Good offer for a bloody agent

Thursday.

It’s day 315 of the Covid-19 national lockdown. 

The first three days back at work passed in a bit of a blur, but not as a result of the head of state reopening alcohol sales on Monday night. A week off to look after our second Covid-19 patient of the pandemic — she’s well on the road to recovery, thankfully — means there’s no time to think this week, never mind hitting the bottle to celebrate the win. 

There’s also no money for beveraging. 

President Cyril Ramaphosa has made it clear that there will be no more cash forthcoming from the Temporary Employer/Employee Relief Scheme to make up for the shortfall caused by the Covid-19 salary cuts and layoffs, so it looks like beer will be off the menu for a while. 


Fair enough. 

The country, like most of us, is broke, courtesy of those who once led us, and some of those who still do, so Ramaphosa can’t really give us what he doesn’t have. If the state does come up with any relief money, it needs to go to the R350-brigade first, rather than to those of us who, although broke, still have something coming in.

Tough, but it is what it is.

The week off work was hard graft, but it did mean pretty much unlimited time to watch, or listen to, the Zondo commission’s hearings on the looting of the State Security Agency (SSA). Rough viewing, but, in a way, a bit of an assist in terms of understanding why we’re broke and where the money went, or at least some of it.

The evidence from SSA acting director general Loyiso Jafta and the spooks involved in cleaning up the mess that the intelligence services became during former president Jacob Zuma’s reign was fascinating. 

Sickening, but not at all surprising. 

It was pretty evident during uBaba’s terms of office — and before then for that matter — that the former number one had the intelligence services at his beck and call; that Nxamalala had continued to run a parallel, and personal, off-the-books network inside and outside state intelligence agencies.

What wasn’t clear was the extent of Zuma’s capture of state security; who was acting as his paid — or unpaid — agent, and where. Neither was just how bad a condition the SSA’s coffers are in; who stole what to pay for which ANC conference; who funded which factional rally; how the agents operating in the media were bought and paid for.

It was a little disappointing when Zondo’s evidence leader Paul Pretorius pulled the plug on Ms K, one of the SSA investigators tasked with dismantling Zuma’s private networks, just before she could name names, to allow the SSA agents operating in the media and other sectors of society to be served with their Section 33 notices that they are about to be implicated. She should have outed them then and there, in time for the president opening the bars again, so we could at least get them to buy us a drink, or tap them for a loan.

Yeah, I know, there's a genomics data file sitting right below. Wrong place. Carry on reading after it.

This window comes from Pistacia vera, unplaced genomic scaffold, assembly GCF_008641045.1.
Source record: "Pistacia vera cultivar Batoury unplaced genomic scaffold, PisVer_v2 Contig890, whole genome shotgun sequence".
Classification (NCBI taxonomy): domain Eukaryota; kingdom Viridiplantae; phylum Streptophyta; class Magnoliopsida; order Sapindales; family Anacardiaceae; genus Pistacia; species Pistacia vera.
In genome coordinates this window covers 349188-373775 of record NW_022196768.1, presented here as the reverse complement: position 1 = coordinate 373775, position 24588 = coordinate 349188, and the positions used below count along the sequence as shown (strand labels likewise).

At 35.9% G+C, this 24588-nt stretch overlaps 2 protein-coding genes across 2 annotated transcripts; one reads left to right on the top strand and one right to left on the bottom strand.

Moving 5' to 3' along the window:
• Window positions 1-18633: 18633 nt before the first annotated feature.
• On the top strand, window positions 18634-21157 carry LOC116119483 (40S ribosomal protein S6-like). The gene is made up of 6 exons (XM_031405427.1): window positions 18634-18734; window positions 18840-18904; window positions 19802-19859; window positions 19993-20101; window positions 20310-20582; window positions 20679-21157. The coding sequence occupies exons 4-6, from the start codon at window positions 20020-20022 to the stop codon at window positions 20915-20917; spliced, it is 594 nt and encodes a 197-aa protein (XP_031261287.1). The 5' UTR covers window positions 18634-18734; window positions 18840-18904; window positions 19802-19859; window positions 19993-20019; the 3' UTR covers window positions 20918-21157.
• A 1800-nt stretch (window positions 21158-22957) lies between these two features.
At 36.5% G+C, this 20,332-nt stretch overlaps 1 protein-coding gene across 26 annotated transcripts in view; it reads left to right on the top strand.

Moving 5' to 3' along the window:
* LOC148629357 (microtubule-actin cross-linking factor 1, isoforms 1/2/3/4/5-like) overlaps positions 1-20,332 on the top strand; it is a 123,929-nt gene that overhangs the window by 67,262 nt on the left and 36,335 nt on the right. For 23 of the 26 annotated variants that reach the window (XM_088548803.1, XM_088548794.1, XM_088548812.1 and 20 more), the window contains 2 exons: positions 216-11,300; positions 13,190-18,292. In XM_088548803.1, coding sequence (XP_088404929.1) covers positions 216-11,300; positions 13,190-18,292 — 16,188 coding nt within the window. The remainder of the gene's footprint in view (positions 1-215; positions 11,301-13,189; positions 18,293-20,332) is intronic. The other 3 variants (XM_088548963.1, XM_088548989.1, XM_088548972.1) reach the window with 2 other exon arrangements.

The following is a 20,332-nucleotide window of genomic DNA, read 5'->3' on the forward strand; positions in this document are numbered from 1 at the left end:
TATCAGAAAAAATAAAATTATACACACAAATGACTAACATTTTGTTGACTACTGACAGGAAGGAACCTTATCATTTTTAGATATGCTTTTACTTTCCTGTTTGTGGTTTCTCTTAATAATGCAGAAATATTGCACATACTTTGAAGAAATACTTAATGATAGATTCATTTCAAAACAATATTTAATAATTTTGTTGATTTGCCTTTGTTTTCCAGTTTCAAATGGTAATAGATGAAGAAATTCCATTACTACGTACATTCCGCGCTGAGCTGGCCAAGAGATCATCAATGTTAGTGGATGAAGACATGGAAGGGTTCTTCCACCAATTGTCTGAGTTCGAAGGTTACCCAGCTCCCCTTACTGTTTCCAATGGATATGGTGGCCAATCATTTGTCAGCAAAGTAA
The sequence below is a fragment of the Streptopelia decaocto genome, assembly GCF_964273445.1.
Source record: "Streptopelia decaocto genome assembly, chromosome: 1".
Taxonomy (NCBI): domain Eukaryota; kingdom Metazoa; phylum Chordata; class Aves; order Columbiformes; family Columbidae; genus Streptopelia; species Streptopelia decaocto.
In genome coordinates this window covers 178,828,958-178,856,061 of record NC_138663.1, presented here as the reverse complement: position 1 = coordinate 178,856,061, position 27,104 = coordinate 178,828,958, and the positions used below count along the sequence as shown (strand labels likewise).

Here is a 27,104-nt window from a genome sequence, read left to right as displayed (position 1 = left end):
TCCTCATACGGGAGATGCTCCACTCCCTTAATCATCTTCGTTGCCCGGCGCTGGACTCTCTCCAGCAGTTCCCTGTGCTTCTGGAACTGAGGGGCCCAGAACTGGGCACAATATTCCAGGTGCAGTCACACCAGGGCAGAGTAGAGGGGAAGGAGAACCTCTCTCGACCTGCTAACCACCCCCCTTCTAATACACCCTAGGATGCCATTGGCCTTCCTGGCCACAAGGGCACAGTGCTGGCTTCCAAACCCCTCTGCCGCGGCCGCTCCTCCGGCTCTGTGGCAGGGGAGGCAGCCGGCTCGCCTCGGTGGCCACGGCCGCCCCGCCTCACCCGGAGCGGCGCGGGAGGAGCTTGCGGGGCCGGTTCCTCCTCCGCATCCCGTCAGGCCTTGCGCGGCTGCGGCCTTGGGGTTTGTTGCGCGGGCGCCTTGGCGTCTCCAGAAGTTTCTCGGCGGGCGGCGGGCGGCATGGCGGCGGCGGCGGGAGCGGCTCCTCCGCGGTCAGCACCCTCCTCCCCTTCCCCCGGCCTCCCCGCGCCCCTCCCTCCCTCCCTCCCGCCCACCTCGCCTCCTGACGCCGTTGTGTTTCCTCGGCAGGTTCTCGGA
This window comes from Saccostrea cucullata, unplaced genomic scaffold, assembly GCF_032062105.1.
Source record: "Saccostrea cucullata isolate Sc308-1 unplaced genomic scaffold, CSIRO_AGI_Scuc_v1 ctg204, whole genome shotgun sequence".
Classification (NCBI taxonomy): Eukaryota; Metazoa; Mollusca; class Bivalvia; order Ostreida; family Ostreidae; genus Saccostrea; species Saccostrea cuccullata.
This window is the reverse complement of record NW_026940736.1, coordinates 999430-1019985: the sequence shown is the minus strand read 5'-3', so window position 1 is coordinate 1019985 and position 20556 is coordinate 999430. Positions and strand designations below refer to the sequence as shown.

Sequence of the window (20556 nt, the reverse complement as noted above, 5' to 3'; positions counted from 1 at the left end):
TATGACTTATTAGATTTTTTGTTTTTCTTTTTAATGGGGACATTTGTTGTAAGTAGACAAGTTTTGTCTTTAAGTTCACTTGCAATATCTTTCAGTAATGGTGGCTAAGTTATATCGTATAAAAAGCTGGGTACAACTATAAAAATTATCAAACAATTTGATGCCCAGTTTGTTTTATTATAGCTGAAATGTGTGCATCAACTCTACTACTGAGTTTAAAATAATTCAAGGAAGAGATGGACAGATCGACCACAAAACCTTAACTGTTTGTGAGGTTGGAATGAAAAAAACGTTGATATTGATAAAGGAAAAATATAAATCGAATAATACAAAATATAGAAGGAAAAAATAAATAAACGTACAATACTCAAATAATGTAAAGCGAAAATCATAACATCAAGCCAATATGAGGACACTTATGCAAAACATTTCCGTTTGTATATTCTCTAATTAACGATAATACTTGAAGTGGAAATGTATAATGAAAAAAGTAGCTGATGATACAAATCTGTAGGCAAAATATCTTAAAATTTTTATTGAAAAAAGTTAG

The delay is unnecessary. 

Surely they know already? They are spies, after all. 

Agents masquerading as journalists, so they should know that Ms K is busy burning them.

Perhaps they’re not very good agents, lacking in intelligence-gathering ability and analytical skills and other basic tools of the trade. 

Perhaps they need the Zondo commission to draw them a picture, to tell them, formally, in writing, that the shit has hit the fan.

Perhaps.

Perhaps they didn’t know they were getting paid by the state while working in media houses? Perhaps they thought those monthly SMS notifications on the second bank account, the one in the name taken from somebody’s dead child’s gravestone, were a bank mistake, month in, month out?

Perhaps.

I nearly became an agent. 

Well, not nearly, but I did get an offer, not long after the 2009 elections. 

They sent another comrade who I worked with in the late 1980s and early 1990s to recruit me. 

The offer was low key.

Lucrative.

R60K a month in a bank account, complete with card, PIN number and alternative ID book, in return for “keeping an eye on the foreign media for us” during the 2010 World Cup.  

Nothing heavy. 

Appealed to my sense of patriotism.  

Our history. 

Comradeship.

World Cup tickets.

The offer was tempting, especially the football tickets. I also needed the money. 

I still do.

There was one snag. A big one. 

This wasn’t about the World Cup and the foreign media. This was about neutralising a potential threat. Putting me on the payroll, for when I became a problem again.

Owning me.

I passed on the R60K. 

Kept my integrity. 

And my freedom.

I ghosted the comrade every time he called to follow up. He was a friend, so I didn’t see a need to be rude about things. 

After the third attempt, he got the memo.

Left me alone.

And R60K a month poorer.

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Paddy Harper
Paddy Harper
Storyteller.

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